Ways to decide about the stuff:
- Plan your space out before you make a move. Determine what the purpose for each room will be, what will happen in that space and what sort of items you need to make it work for both of you. Having a plan makes it easier to decide what you want to keep and what you don’t need.
- Pluck the low hanging fruit first. Some types of things are fairly easy to determine such as kitchen or bathroom items, linens, tools, cleaning supplies, etc. These are the more practical things and while there may be a few things that are beloved (for me, it’s my KitchenAid mixer and my grandmother’s orange Le Creuset pot), most of the time you can compare what you each have and choose the better of them. You may end up with a few duplicates but sometimes that’s just the way it needs to be. If, for example, you prefer different styles of coffee makers, you need to be sure your new kitchen can accommodate both appliances.
- What is your style? When it come to decor, this can be a source of conflict. You may each have different styles (or no style) and it may be harder to marry those than each other. If you are a Pinterest fan, creating pin boards for your style preferences may be helpful to get a feel for what the other person may like or not like. But the biggest recommendation is for each person to choose a few pieces that they really love, bring them together and see how those work together. You can then ‘shop’ from remaining pieces until your space is a good mix of the two personalities. Some items may have to go away, and purchasing a few new items together can really bring a room together.
- Purge and contain memories to a manageable amount. I recommend getting matching or coordinating storage containers to hold memories, and label them. These can be decorative and displayed or plastic bins to be stored in a closet, whatever works for each person. If the memories are photographs or paper, using acid free bins or wrappings is a good idea. I highly recommend starting an empty memories bin for those memories you create together. Keep it easily accessible so you can add to it regularly.
- Shed the rest. Each of you needs to do a big purge before moving. This means looking at everything you have and determining what isn’t really useful or loved. You don’t want to have a cluttered home from the get go, and you don’t want to pay to move a bunch of things that you don’t even like or need.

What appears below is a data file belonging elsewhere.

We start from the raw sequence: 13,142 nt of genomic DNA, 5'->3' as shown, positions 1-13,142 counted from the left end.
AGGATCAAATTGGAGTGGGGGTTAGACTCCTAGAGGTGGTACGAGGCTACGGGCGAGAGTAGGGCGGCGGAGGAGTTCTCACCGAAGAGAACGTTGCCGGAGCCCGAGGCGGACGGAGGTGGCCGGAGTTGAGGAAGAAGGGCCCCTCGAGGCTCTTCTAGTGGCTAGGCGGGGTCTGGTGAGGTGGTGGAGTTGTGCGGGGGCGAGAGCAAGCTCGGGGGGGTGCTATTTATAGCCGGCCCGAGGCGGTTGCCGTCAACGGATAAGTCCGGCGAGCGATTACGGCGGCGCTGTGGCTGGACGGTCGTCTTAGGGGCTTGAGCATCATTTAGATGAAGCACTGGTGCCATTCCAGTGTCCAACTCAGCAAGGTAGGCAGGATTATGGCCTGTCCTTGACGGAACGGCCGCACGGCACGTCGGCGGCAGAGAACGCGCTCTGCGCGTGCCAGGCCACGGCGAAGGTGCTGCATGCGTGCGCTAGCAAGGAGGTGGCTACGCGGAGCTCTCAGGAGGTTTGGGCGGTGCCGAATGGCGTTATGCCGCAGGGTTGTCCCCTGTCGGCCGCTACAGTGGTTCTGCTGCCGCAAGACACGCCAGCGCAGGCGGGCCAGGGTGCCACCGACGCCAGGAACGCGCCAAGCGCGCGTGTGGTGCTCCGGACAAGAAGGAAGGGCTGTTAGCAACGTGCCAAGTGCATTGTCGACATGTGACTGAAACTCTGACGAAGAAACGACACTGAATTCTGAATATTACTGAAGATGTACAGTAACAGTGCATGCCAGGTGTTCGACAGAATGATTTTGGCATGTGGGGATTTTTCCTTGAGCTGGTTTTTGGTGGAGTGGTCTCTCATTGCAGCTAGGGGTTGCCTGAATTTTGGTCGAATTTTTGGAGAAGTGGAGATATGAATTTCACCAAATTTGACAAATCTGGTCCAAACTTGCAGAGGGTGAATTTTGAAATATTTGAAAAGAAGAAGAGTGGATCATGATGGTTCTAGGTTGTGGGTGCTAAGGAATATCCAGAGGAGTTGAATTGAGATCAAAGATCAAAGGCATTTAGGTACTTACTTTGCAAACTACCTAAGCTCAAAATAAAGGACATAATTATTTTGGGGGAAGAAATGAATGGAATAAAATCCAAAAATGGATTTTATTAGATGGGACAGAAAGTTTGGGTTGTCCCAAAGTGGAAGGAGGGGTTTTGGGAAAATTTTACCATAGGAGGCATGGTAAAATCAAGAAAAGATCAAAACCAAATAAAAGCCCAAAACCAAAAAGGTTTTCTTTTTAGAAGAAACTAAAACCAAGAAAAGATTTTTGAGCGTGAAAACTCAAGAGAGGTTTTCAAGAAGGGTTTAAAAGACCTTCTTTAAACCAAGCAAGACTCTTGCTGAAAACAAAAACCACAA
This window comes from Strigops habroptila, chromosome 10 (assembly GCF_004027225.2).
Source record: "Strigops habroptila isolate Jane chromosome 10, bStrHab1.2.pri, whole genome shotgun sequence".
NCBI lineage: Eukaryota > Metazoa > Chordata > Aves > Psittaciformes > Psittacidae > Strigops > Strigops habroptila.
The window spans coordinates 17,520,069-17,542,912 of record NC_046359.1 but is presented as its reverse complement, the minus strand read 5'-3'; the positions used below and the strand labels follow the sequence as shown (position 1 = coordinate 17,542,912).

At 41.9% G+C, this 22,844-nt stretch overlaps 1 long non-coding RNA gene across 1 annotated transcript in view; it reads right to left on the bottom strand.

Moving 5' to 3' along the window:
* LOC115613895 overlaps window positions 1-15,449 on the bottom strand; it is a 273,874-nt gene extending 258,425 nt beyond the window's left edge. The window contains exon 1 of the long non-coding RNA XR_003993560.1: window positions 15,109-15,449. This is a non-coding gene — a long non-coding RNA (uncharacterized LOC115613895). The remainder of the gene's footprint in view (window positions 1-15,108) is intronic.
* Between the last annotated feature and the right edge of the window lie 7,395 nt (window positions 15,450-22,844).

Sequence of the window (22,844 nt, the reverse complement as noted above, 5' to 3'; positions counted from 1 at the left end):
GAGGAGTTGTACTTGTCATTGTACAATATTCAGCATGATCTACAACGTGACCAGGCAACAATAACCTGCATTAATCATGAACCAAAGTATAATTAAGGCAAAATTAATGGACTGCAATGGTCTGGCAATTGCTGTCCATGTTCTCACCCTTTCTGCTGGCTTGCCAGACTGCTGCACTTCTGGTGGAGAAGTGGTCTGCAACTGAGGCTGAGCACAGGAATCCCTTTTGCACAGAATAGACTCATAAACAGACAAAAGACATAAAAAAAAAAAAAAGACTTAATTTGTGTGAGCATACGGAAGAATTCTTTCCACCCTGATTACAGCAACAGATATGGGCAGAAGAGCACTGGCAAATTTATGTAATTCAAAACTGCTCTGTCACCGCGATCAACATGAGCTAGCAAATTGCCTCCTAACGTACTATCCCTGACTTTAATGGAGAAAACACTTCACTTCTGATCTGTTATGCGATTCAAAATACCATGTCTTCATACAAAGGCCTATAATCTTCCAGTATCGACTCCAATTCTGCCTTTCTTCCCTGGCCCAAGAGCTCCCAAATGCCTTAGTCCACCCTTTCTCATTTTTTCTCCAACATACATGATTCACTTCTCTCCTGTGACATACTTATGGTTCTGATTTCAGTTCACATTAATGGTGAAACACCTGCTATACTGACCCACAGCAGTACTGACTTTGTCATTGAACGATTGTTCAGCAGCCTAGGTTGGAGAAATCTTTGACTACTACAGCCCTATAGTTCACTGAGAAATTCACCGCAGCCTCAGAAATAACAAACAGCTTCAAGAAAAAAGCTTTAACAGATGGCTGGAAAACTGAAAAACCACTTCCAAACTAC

Ways to get rid of all the extra stuff:
- Have a yard sale
- Post pics on Facebook and let your friends come take what they want
- Put ads on Craigslist or a local sale site
- Give away items on Freecycle.org
- Donate items to your favorite thrift store or charity
- Consign furniture or decorative items that are in good condition
- Donate items to a domestic violence shelter for women starting out on their own again
- Find a friend (or a friend of a friend) who is just moving out on their own and help them stock their new place
The biggest thing, though, is to really listen to the other person and for each to be respectful of the others feelings and needs. Sometimes one person seems more willing to get rid of things but in reality is doing so to keep the peace. This can result in hard feelings later. On the flip side, pushing someone to get rid of things can bring up a wall. Being honest about what you need and want is a better way to start out living together, and will help avoid hidden resentments later. Find a balance along with being practical. And truly take into consideration your partner’s feelings about their stuff. What may look like junk to you may be their most prized possession. It’ll all work out if you plan, listen and communicate.
Chris, I hope this was helpful! Thanks for inspiring this post that can help others as well!